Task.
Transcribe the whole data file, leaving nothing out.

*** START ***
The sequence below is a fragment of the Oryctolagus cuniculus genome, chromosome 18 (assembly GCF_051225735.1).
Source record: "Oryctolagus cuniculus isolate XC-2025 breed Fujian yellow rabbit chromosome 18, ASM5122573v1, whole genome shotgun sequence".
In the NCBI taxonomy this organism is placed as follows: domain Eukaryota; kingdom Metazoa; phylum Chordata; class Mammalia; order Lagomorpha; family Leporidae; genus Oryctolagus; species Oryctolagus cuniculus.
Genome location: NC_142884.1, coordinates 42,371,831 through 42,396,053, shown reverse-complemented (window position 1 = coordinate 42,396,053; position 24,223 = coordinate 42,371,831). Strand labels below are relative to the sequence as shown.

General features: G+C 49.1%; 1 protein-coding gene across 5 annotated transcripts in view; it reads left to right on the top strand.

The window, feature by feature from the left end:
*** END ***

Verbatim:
The sequence below is a fragment of the Oryctolagus cuniculus genome, chromosome 18 (assembly GCF_051225735.1).
Source record: "Oryctolagus cuniculus isolate XC-2025 breed Fujian yellow rabbit chromosome 18, ASM5122573v1, whole genome shotgun sequence".
In the NCBI taxonomy this organism is placed as follows: domain Eukaryota; kingdom Metazoa; phylum Chordata; class Mammalia; order Lagomorpha; family Leporidae; genus Oryctolagus; species Oryctolagus cuniculus.
Genome location: NC_142884.1, coordinates 42,371,831 through 42,396,053, shown reverse-complemented (window position 1 = coordinate 42,396,053; position 24,223 = coordinate 42,371,831). Strand labels below are relative to the sequence as shown.

General features: G+C 49.1%; 1 protein-coding gene across 5 annotated transcripts in view; it reads left to right on the top strand.

The window, feature by feature from the left end: